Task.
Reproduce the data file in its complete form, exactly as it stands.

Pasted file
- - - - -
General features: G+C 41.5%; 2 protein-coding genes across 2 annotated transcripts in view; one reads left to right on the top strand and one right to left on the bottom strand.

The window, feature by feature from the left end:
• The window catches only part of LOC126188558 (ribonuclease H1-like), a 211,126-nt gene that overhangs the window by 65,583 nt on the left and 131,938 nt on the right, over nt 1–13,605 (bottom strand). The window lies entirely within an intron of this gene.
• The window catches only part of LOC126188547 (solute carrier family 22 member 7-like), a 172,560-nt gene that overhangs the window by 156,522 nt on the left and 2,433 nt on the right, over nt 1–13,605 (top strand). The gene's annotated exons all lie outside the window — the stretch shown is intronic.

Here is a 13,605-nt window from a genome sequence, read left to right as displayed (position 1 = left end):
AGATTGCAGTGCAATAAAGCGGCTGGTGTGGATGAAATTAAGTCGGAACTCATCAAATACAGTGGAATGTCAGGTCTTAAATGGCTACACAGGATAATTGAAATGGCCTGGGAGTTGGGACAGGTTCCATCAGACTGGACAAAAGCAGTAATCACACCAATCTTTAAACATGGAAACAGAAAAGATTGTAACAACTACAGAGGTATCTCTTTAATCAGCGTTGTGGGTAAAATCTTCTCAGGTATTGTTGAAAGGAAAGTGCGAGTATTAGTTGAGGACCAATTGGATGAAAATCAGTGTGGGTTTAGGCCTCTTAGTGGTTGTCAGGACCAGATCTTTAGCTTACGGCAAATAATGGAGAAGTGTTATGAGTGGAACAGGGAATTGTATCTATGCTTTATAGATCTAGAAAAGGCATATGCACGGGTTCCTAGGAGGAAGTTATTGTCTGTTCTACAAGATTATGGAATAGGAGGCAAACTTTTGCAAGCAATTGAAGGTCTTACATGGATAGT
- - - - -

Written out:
General features: G+C 41.5%; 2 protein-coding genes across 2 annotated transcripts in view; one reads left to right on the top strand and one right to left on the bottom strand.

The window, feature by feature from the left end:
• The window catches only part of LOC126188558 (ribonuclease H1-like), a 211,126-nt gene that overhangs the window by 65,583 nt on the left and 131,938 nt on the right, over nt 1–13,605 (bottom strand). The window lies entirely within an intron of this gene.
• The window catches only part of LOC126188547 (solute carrier family 22 member 7-like), a 172,560-nt gene that overhangs the window by 156,522 nt on the left and 2,433 nt on the right, over nt 1–13,605 (top strand). The gene's annotated exons all lie outside the window — the stretch shown is intronic.

Here is a 13,605-nt window from a genome sequence, read left to right as displayed (position 1 = left end):
AGATTGCAGTGCAATAAAGCGGCTGGTGTGGATGAAATTAAGTCGGAACTCATCAAATACAGTGGAATGTCAGGTCTTAAATGGCTACACAGGATAATTGAAATGGCCTGGGAGTTGGGACAGGTTCCATCAGACTGGACAAAAGCAGTAATCACACCAATCTTTAAACATGGAAACAGAAAAGATTGTAACAACTACAGAGGTATCTCTTTAATCAGCGTTGTGGGTAAAATCTTCTCAGGTATTGTTGAAAGGAAAGTGCGAGTATTAGTTGAGGACCAATTGGATGAAAATCAGTGTGGGTTTAGGCCTCTTAGTGGTTGTCAGGACCAGATCTTTAGCTTACGGCAAATAATGGAGAAGTGTTATGAGTGGAACAGGGAATTGTATCTATGCTTTATAGATCTAGAAAAGGCATATGCACGGGTTCCTAGGAGGAAGTTATTGTCTGTTCTACAAGATTATGGAATAGGAGGCAAACTTTTGCAAGCAATTGAAGGTCTTACATGGATAGT